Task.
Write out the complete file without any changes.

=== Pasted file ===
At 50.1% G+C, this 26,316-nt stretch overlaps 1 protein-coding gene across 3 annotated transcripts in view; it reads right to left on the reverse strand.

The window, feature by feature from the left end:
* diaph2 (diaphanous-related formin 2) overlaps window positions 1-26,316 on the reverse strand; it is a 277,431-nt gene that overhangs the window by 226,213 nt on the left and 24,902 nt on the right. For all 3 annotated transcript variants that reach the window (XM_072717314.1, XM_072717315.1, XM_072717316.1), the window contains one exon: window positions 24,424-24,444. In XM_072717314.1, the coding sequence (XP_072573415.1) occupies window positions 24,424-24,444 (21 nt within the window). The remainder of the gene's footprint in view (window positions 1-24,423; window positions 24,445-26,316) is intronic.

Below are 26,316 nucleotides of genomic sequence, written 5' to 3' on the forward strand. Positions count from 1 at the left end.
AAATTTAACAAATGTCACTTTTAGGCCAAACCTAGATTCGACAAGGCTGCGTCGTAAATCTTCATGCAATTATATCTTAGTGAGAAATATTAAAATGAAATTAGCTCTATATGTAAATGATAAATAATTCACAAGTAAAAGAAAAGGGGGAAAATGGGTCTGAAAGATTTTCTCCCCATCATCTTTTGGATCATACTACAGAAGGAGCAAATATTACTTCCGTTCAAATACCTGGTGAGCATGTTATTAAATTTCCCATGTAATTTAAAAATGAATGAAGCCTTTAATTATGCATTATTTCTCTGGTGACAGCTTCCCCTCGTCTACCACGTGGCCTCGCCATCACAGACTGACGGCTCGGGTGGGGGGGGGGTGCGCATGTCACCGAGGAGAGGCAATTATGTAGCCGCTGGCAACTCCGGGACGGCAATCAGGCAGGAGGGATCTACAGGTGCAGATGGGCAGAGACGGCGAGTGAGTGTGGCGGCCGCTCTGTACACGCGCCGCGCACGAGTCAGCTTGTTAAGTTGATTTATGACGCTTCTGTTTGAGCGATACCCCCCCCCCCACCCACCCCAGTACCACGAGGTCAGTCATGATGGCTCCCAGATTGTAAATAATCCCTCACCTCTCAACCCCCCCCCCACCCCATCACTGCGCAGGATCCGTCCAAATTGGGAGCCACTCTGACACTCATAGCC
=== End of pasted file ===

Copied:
At 50.1% G+C, this 26,316-nt stretch overlaps 1 protein-coding gene across 3 annotated transcripts in view; it reads right to left on the reverse strand.

The window, feature by feature from the left end:
* diaph2 (diaphanous-related formin 2) overlaps window positions 1-26,316 on the reverse strand; it is a 277,431-nt gene that overhangs the window by 226,213 nt on the left and 24,902 nt on the right. For all 3 annotated transcript variants that reach the window (XM_072717314.1, XM_072717315.1, XM_072717316.1), the window contains one exon: window positions 24,424-24,444. In XM_072717314.1, the coding sequence (XP_072573415.1) occupies window positions 24,424-24,444 (21 nt within the window). The remainder of the gene's footprint in view (window positions 1-24,423; window positions 24,445-26,316) is intronic.

Below are 26,316 nucleotides of genomic sequence, written 5' to 3' on the forward strand. Positions count from 1 at the left end.
AAATTTAACAAATGTCACTTTTAGGCCAAACCTAGATTCGACAAGGCTGCGTCGTAAATCTTCATGCAATTATATCTTAGTGAGAAATATTAAAATGAAATTAGCTCTATATGTAAATGATAAATAATTCACAAGTAAAAGAAAAGGGGGAAAATGGGTCTGAAAGATTTTCTCCCCATCATCTTTTGGATCATACTACAGAAGGAGCAAATATTACTTCCGTTCAAATACCTGGTGAGCATGTTATTAAATTTCCCATGTAATTTAAAAATGAATGAAGCCTTTAATTATGCATTATTTCTCTGGTGACAGCTTCCCCTCGTCTACCACGTGGCCTCGCCATCACAGACTGACGGCTCGGGTGGGGGGGGGGTGCGCATGTCACCGAGGAGAGGCAATTATGTAGCCGCTGGCAACTCCGGGACGGCAATCAGGCAGGAGGGATCTACAGGTGCAGATGGGCAGAGACGGCGAGTGAGTGTGGCGGCCGCTCTGTACACGCGCCGCGCACGAGTCAGCTTGTTAAGTTGATTTATGACGCTTCTGTTTGAGCGATACCCCCCCCCCCACCCACCCCAGTACCACGAGGTCAGTCATGATGGCTCCCAGATTGTAAATAATCCCTCACCTCTCAACCCCCCCCCCACCCCATCACTGCGCAGGATCCGTCCAAATTGGGAGCCACTCTGACACTCATAGCC